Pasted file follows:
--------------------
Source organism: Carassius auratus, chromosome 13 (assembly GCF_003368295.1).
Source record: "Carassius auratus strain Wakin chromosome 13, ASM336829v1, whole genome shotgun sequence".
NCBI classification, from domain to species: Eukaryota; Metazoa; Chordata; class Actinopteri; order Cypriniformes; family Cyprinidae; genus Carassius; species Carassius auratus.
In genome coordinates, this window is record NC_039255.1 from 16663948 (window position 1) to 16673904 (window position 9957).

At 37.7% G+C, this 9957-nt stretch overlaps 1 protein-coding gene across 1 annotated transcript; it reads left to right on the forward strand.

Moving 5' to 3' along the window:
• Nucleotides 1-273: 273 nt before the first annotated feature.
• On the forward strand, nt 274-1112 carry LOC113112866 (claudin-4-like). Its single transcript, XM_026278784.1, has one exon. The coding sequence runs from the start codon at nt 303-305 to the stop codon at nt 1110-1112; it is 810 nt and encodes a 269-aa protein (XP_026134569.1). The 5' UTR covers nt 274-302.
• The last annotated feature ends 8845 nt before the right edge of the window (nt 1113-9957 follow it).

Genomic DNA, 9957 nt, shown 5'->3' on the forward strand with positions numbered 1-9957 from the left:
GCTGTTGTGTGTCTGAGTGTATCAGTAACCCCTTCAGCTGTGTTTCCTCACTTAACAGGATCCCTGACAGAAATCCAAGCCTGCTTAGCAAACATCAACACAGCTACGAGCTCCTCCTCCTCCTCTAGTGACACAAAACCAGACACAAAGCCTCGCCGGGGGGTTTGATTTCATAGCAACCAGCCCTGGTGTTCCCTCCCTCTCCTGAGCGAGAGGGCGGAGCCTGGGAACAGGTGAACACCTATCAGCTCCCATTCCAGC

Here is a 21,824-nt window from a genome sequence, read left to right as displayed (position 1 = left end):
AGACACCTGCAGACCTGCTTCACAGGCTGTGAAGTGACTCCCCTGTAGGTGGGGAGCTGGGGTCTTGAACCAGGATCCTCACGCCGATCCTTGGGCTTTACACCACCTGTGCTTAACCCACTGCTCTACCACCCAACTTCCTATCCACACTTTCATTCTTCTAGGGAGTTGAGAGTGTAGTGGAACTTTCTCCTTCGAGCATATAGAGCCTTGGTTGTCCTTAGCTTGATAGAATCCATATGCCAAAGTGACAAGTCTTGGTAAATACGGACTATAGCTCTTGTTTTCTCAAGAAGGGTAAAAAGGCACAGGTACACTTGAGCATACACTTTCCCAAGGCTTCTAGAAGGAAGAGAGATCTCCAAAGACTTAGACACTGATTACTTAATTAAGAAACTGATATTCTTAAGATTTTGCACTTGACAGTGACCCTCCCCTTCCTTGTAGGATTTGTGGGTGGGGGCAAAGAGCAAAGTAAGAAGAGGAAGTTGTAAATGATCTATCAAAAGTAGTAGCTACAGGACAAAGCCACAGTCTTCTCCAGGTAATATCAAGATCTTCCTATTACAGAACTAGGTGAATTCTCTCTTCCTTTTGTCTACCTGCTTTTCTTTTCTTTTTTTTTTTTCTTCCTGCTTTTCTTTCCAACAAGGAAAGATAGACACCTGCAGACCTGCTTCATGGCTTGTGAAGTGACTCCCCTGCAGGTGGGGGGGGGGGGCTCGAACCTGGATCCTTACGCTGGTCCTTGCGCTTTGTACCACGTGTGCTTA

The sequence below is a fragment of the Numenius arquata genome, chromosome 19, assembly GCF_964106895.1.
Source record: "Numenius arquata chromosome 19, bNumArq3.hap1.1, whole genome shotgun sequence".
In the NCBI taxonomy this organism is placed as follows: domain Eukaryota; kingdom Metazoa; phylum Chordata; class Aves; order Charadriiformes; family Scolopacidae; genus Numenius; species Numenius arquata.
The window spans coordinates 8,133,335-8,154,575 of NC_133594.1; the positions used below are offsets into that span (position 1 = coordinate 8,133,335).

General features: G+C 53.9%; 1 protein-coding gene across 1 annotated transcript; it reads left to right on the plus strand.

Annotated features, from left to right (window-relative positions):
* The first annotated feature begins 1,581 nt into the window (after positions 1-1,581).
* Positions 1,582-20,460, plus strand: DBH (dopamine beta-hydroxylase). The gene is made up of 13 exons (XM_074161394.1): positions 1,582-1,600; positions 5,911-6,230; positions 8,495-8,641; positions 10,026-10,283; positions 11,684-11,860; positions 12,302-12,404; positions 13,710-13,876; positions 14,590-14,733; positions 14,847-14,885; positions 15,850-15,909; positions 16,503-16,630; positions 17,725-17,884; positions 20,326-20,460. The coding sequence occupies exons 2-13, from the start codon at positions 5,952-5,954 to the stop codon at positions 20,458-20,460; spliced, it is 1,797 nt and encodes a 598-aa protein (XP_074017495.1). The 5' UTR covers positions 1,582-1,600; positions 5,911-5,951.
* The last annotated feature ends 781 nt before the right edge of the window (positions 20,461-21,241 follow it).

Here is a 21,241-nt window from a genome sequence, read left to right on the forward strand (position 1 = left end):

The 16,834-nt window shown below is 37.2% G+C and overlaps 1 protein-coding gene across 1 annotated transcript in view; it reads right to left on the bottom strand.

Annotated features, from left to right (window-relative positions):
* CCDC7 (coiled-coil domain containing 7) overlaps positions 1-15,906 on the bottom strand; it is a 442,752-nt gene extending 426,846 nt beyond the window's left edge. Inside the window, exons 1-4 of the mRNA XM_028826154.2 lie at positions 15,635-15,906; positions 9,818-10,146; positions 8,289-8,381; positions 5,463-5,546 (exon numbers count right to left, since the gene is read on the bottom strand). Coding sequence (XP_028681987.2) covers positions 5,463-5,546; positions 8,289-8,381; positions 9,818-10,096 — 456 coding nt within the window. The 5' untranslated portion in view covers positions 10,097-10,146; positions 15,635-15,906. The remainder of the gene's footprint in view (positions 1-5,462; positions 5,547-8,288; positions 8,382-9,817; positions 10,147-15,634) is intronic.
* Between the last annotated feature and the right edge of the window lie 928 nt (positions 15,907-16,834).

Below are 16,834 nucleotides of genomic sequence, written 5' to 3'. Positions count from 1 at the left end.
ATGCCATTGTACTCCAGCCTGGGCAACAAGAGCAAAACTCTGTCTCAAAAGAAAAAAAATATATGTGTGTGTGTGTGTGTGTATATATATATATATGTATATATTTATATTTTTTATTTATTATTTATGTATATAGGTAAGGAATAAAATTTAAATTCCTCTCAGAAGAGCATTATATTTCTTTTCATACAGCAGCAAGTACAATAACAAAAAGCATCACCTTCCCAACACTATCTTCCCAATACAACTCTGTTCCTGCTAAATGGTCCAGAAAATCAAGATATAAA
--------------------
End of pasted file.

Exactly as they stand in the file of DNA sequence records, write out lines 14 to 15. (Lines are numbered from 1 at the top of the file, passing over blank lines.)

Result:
The sequence below is a fragment of the Numenius arquata genome, chromosome 19, assembly GCF_964106895.1.
Source record: "Numenius arquata chromosome 19, bNumArq3.hap1.1, whole genome shotgun sequence".